Lloyd Davis was NanthaLee’s boyfriend.  He had come home from the war in his white Navy suit and won NanthaLee’s heart, but she was only 16 years old by that time.  In order to keep me from seeing them, Lloyd always – always – gave me at least a quarter, and sometimes a whole dollar, so I could run down to the new Dairy Queen and buy an ice cream cone.  Do you know how much a dollar would be today?  About $10.00!  WOW!  This gave them time to kiss and stuff like that.

You know what?  The drug store was on the corner of the court house square and they sold Coca Colas and ice cream and lots of other stuff, but it was just too far for me to go all the way to downtown on the square from Richey Street.  Musta been at least 10 blocks.  It wasn’t dangerous to go there because people real drove slow, maybe 25 miles an hour.  Gainesville had a lot of old people.  I could buy more ice cream at Dairy Queen than at the drug store plus it was only about 3 or 4 blocks.

MartinLuther met Joy Whisenant when he came home from the war.  He came home before we left Cisco and was attending embalming college in Dallas.  They got married and I think MartinLuther took her back to embalming school for a short while.  Maybe it scared her so much she decided to have a baby.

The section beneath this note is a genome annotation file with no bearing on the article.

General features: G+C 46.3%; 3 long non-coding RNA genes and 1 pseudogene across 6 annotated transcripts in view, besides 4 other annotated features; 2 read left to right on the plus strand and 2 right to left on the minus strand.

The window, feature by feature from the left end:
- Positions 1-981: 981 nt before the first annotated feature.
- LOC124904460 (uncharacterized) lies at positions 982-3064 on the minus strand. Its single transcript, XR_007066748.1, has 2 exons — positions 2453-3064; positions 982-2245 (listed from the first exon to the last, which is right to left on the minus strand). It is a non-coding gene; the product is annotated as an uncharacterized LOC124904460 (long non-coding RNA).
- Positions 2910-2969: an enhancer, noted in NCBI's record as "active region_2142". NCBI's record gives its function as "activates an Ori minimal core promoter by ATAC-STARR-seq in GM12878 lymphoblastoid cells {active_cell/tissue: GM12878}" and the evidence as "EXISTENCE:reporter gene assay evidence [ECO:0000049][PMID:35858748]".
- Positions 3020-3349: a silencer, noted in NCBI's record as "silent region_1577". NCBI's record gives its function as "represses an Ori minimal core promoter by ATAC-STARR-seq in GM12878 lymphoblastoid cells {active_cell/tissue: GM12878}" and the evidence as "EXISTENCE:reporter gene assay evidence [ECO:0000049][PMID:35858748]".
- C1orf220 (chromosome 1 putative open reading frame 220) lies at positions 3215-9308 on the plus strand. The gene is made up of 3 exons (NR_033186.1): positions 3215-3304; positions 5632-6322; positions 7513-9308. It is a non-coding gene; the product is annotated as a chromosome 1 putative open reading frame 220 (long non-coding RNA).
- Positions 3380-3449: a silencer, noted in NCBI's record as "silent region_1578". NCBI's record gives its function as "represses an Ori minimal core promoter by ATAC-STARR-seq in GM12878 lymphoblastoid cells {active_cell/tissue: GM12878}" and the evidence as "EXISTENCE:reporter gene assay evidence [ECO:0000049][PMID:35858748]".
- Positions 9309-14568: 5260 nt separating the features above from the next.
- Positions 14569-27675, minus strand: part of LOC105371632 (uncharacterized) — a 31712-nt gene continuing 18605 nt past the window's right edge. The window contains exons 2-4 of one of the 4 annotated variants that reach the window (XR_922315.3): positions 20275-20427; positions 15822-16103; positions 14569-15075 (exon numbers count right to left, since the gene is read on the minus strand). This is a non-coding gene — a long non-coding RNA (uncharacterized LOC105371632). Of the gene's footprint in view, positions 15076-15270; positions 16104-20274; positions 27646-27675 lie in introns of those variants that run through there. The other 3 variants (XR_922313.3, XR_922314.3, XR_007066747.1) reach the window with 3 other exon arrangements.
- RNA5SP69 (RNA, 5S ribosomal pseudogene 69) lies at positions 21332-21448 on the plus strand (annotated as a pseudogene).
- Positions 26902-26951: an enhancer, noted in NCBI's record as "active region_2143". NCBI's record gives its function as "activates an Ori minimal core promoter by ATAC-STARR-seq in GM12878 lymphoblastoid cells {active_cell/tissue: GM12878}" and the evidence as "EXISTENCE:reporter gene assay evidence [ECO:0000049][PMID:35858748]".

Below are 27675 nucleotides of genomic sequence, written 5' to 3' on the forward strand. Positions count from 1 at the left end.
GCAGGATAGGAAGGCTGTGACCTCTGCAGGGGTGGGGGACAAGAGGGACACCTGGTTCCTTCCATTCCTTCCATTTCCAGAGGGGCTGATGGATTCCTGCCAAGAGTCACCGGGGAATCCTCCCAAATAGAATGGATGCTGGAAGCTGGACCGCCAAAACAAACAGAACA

Late one night while Joy was having their first child – his name was gonna be EdwardLuther – Lloyd was taking coffee to the hospital on Richey Street in the Kaiser.  The coffee pot was sitting on the seat next to him and the front seat was like a sofa.  Hospitals didn’t have cafeterias in those days.  The pot started to turn over in the seat and he grabbed for it slightly turning to the right and slammed into the back of another car or a tree or something.  It tore the whole front-end of the Kaiser away.  No problem except Lloyd got all cut up.  Daddy went to a junk yard and bought a wrecked Frazier for parts.  Night after night Daddy put it all together – and suddenly we had a Kaiser that looked like a Frazier.

Next door to the parsonage was a little house where Mary lived with her real old mother.  Mary was disabled.  She had no legs and her arms were twisted.  She opened a little store in her house – it looked just like a 7-11 Store – only thing was, it was in her house and Gainesville didn’t have 7-11’s in 1948.  Things were different back then.  I don’t think they had welfare so she started her own little business.  All us kids went in there and bought ice cream and candy and lots of other stuff.  The grownups also bought things from her.